I can see the problems that might arise from using a SIM card phone as described by Ansimp, so the best bet would be to bring an I phone or other make of Android and make use of the Internet wherever possible, plus you will be able to use the Co Pilot program mentioned in earlier posts.
One thing we haven't asked is what you might need to use the phone for, will you be needing to be in constant contact with work or other? Or is the need for a phone purely for emergency calls in and out?
We do of course have "real phones" still in Europe and many will accept credit cards in payment for calls, so that may cover you in an emergency and a lot of us have land lines with tariffs that allow us cheap calls to overseas, so if you end up with members of this fine forum, they will probably allow use of their house phones.
If you have an Ipad or similar, it is common for folks to use that to make Skype calls to home, which can of course give picture as well as sound. Again, phones can be loaded with Skype time before you come so that cheap calls can be made to home. Tablets are common place to see around the place now and every tom Dick and Harry seems to have one. ( I am Pete so I don't have one!!!:ROFL
How much you can keep in touch with home may depend on how remote you are. In towns and Cities it will be easier than out in the middle of nowhere.
As Ansimp mentioned, travel insurance is important and make sure it will cover you for the duration of your relatively long trip, some only cover for something like 30 days travel, or at least ours do.
Breakdown cover is something else to consider, most UK insurance companies offer European breakdown as part of our vehicle cover, but separate cover can be bought from organizations like the AA or RAC or GEM all of whom do European cover, but usually for limited time periods, so you may need to take one specifically for the duration of your tour. Without cover you may be stranded by the side of the road in case of break down or accident and with no one to help. Using someone local may cost a smalll fortune.
Just to fill up your list of things to think about, here are a list of quirky laws that apply in some European countries......
In most countries it is law to ride with headlights on on bikes.
In most European countries it is law to carry Hi Viz jackets to be worn if broken down, on motorbikes.
In France, they have recently introduced a law that says that motorcyclists must have regulation specific hi viz stickers of a certain size on their helmets. These must be of a permanent sort that cannot be removed without damage to the helmet. Allegedly the police are not going to prosecute if riders don't have them, but I wouldn't trust the French police further than I could throw them!!! ( worth doing a google search on that one!!)
In Spain, if you normally wear glasses for riding, you must be carrying a second pair with you.
In some European countries it is a legal requirement to carry a first aid kit.
In most European countries, there is a thing called the "Samaritan Law" requiring anyone witnessing an accident to stop and provide whatever assistance they can.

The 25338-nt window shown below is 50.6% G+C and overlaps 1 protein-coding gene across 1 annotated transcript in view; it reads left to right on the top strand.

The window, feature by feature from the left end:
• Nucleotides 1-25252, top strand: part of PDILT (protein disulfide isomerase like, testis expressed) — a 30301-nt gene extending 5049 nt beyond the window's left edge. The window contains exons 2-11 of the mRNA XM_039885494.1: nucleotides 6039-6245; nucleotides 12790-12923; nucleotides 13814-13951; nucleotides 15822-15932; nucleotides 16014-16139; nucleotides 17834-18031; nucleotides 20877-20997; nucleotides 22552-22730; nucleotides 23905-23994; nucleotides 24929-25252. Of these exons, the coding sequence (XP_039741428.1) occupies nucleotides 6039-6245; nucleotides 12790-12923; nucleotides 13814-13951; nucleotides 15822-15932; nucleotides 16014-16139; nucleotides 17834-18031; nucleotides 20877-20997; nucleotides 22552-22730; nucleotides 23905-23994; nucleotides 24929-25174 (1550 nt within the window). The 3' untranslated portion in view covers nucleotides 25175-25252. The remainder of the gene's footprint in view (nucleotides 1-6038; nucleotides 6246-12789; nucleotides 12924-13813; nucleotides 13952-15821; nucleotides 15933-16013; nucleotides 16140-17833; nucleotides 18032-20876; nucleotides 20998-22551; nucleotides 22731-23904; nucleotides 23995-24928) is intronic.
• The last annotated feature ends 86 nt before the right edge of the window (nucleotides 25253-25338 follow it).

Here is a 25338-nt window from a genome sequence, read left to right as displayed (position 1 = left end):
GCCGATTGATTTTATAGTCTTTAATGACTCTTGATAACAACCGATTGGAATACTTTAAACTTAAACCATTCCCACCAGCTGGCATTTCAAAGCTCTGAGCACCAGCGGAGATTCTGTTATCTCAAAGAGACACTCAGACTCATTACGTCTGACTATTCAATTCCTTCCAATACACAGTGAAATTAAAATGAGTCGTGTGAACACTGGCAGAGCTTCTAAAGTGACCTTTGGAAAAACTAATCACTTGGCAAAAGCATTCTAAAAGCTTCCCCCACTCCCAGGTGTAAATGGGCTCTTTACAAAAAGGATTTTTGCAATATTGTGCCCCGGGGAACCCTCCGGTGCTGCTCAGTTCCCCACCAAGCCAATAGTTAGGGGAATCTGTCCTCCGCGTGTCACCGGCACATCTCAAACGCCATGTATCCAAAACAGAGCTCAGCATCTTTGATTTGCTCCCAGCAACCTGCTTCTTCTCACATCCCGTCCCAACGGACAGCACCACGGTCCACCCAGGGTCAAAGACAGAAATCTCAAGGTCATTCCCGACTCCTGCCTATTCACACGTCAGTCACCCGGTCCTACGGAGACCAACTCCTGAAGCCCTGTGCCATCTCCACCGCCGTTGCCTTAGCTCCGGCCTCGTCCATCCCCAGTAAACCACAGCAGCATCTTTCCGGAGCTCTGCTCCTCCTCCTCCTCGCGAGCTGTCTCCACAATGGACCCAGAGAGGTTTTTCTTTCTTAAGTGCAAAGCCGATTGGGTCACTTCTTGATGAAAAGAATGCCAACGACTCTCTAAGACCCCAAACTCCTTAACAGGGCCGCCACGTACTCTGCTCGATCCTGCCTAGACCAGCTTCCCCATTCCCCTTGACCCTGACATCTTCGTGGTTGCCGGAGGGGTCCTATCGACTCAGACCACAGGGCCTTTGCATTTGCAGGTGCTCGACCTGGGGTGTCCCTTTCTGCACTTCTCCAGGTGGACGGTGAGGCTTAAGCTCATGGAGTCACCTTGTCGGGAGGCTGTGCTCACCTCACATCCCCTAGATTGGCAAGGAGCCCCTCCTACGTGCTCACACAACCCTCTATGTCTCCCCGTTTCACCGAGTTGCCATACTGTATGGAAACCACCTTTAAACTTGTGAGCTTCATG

DOT approved helmets are not technically legal in Europe, they must carry the relevant European standard markings.
In nearly all European countries you must carry a spare bulb kit for your motor vehicle, including motorcycles.
In most European countries you must carry your vehicle documents with you, including driving licence, when you are driving/ riding. This for us requires us to carry, registration document for the vehicle, a valid MOT certificate and tax disc on the bike.
In case anyone is in any doubt, helmets are a legal requirement to be worn in all European countries now.
This covers most of the European countries and to be honest if you complied with the above, I doubt you would get into any trouble, but if you travel outside the EU then you would need to check with that countries laws pertaining to motorcycles.
Technically in France you are also supposed to carry a breathalyzer kit, but they have decided not to prosecute if drivers are found not to have one now, because of the complexity of their own law. You may consider it prudent to still buy a cheap one or two of them, if travelling through France.
Many countries apply instant fines for some offence and you will be expected to pay in cash by the road side. They do not generally accept card payment and may escort you to a bank to get the cash out.
In some countries you must obtain a permit before entering and using their road systems, Austria and Switzerland if memory serves me right. I believe you can order in advance or otherwise purchase at a border crossing.
Driving in some countries with alcohol in your blood will get you banned from riding and likely as not your vehicle confiscated and for those that permit a small level of alcohol, it is low. In the UK we have a low level that is tolerated, but if you are found to be over you will be banned from driving for a year as a minimum and sometimes more. I can't tell you the exact levels permitted because I don't drink and drive so have no need to know. It is definitely no more than a couple of pints of beer or a couple of glasses of wine. :?
I don't want to worry you, but I may think of more things later, but for now that should be more than enough to chew on!!! :shock::ROFL: